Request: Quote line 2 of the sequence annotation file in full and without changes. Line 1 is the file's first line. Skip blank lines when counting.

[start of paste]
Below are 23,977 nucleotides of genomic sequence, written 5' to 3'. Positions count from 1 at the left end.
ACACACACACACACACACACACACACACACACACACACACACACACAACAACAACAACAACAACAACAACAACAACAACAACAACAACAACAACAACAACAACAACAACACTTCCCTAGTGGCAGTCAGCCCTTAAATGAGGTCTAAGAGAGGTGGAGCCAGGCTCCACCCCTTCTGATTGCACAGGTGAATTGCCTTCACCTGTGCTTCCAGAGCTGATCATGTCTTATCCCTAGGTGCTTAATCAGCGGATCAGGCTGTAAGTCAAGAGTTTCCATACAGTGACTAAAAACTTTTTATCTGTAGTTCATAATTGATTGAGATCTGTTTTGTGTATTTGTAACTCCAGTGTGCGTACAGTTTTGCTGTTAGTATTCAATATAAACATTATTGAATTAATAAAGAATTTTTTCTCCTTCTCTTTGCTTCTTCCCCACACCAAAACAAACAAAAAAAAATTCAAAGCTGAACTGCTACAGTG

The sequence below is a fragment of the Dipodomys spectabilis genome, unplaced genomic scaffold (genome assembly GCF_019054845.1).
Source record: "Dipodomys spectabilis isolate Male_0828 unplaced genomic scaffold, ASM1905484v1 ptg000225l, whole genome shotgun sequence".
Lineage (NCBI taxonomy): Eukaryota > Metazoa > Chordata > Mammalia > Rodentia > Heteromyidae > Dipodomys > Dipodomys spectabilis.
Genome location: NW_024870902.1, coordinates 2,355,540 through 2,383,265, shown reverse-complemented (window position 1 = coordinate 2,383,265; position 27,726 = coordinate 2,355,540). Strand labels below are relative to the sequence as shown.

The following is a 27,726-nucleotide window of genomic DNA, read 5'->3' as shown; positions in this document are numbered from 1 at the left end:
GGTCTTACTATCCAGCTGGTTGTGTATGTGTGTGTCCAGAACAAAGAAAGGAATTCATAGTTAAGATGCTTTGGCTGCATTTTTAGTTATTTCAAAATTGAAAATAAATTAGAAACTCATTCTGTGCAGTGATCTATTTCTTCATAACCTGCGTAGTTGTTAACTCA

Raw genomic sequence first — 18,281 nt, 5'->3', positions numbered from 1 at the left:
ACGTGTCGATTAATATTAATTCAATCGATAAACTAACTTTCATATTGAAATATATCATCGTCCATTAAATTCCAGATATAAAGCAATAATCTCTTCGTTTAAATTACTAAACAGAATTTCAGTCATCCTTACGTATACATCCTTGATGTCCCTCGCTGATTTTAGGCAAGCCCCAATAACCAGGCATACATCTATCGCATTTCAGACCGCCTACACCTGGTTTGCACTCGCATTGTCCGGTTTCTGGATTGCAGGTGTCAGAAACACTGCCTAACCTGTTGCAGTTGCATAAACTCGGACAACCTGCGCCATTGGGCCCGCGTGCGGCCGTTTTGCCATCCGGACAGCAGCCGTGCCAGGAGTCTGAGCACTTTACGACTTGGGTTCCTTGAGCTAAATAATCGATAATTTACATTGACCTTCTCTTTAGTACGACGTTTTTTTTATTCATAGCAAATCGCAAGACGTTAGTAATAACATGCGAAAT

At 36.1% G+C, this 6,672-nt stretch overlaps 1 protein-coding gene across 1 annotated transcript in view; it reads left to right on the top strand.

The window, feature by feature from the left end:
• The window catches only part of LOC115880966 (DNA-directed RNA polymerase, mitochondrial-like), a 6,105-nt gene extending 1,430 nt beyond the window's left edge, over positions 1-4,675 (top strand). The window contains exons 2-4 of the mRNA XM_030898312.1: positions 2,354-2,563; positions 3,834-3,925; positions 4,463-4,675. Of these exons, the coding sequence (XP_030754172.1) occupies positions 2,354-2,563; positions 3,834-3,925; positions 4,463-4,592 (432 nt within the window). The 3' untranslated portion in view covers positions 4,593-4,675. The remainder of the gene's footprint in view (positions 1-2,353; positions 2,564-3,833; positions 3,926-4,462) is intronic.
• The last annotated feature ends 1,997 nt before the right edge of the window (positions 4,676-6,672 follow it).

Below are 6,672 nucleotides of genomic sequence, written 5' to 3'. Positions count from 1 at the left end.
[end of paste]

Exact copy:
ACACACACACACACACACACACACACACACACACACACACACACACAACAACAACAACAACAACAACAACAACAACAACAACAACAACAACAACAACAACAACAACAACACTTCCCTAGTGGCAGTCAGCCCTTAAATGAGGTCTAAGAGAGGTGGAGCCAGGCTCCACCCCTTCTGATTGCACAGGTGAATTGCCTTCACCTGTGCTTCCAGAGCTGATCATGTCTTATCCCTAGGTGCTTAATCAGCGGATCAGGCTGTAAGTCAAGAGTTTCCATACAGTGACTAAAAACTTTTTATCTGTAGTTCATAATTGATTGAGATCTGTTTTGTGTATTTGTAACTCCAGTGTGCGTACAGTTTTGCTGTTAGTATTCAATATAAACATTATTGAATTAATAAAGAATTTTTTCTCCTTCTCTTTGCTTCTTCCCCACACCAAAACAAACAAAAAAAAATTCAAAGCTGAACTGCTACAGTG